Practical conversations before marriage

My poor husband. Well, technically, my poor then-boyfriend.

We were dating long (and I mean LONG) distance. I was in Milwaukee, Wisconsin, and he was in Kodiak, Alaska.

I really liked him but thought that distance might have made it hard for me to really know him. So on one visit, I asked if he would work through a book with me. In it, the author asked all sorts of questions regarding how we were raised, family dynamics, views on finances, faith, and communication. All the things that people “in love” might not be so practical about.

(One of the questions the book asked was not: Would the title Before the Ring freak out my then-boyfriend who would suddenly think I was pressuring him to propose? The answer, in case you were wondering, is that it did. That’s not at all what I meant. I just didn’t think we should waste each other’s time if it was clear we weren’t going to be together. Looking back, I see how the title may have given a really wrong impression. Anyway . . .)

While the title may have been off-putting, the concept and content was immeasurably valuable. Too often, couples rush into relationships and marriage because they are in love. But “in love” doesn’t always mean you know each other. 

So this month, as couples across the country are getting married, those who are considering marriage should ask each other some practical questions.

  • How did your family handle conflict? Do you have a temper, or do you clam up?
  • Could any past relationships cause challenges? How would we handle those? 
  • Is faith important to you? If so, how active are you in church? How will we celebrate religious holidays?
  • Do you have debt? If so, do you have a plan for managing it? Can we manage our debt together?
  • What traits do you like about me? What is one small change you would like me to make?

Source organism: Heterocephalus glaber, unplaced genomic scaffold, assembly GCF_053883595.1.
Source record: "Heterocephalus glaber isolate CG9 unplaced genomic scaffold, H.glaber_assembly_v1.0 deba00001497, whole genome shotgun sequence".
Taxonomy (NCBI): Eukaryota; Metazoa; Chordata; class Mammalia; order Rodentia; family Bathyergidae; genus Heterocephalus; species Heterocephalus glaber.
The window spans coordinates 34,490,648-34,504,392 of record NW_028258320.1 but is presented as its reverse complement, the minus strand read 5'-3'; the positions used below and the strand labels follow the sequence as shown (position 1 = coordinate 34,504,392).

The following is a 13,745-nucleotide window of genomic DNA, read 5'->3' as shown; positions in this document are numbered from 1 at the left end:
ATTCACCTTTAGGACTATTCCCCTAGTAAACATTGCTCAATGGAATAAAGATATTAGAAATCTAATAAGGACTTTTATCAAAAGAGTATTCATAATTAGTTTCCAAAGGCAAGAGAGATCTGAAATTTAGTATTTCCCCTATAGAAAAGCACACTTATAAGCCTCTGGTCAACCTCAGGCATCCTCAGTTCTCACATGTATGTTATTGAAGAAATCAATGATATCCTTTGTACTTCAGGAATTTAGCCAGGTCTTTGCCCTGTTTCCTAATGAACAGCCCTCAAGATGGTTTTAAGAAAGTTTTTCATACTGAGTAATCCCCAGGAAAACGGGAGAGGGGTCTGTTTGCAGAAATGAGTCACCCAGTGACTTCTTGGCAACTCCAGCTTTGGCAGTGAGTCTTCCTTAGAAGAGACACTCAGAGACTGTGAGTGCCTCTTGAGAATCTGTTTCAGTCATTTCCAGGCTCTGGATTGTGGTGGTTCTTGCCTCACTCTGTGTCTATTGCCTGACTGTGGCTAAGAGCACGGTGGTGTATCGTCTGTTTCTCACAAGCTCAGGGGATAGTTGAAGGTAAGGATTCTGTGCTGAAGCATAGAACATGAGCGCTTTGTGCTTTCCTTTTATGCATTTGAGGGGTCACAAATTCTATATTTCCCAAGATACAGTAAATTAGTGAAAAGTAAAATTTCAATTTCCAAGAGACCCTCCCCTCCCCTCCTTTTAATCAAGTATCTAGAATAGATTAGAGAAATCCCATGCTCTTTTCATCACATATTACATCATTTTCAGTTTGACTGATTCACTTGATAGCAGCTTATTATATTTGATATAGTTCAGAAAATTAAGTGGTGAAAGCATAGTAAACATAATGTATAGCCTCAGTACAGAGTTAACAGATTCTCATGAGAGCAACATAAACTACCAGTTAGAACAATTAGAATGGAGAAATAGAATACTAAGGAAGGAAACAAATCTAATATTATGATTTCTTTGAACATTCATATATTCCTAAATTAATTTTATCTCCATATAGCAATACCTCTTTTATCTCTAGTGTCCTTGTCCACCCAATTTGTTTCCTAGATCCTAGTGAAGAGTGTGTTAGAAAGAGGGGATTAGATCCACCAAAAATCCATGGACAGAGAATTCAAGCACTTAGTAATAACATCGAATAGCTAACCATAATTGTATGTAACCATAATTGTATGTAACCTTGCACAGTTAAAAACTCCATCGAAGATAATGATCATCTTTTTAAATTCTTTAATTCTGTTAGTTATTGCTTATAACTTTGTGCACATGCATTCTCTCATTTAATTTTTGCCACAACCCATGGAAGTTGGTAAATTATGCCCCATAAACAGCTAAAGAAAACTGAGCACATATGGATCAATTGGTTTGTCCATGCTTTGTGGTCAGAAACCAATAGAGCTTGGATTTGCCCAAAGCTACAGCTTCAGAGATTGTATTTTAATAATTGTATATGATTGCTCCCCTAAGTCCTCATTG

• Do you want children? If so, how many? How will we parent any stepchildren?
  • How were you disciplined as a child? Do you see yourself being strict or lenient?
  • How do you budget? What’s your perspective on investing?
  • Do you want me to participate in your hobbies, or do you want to do them by yourself?
  • How would you see us building our lives and faith together? Are you comfortable praying with me? Can we set aside devotion time?
  • Do you believe marriage is lifelong? 

Let’s be honest, you will never fully know what you are getting into. Life is not predictable, and struggles will come. Each new situation will require conversation and negotiation. Still, having practical conversations can prepare you to marry someone who will be compatible as well as complementary. 

Want some more marriage advice? (I mean, really, who doesn’t love being told what to do!) Check out this blog I wrote that shares advice from those who have been married a long time. 


Linda Buxa is a writer, Bible study leader, and retreat speaker. The title of the book isn’t the only faux pas she made while dating. About one month before the wedding, she took her fiancé to see Runaway Bride, again, not really contemplating what the title implied. 

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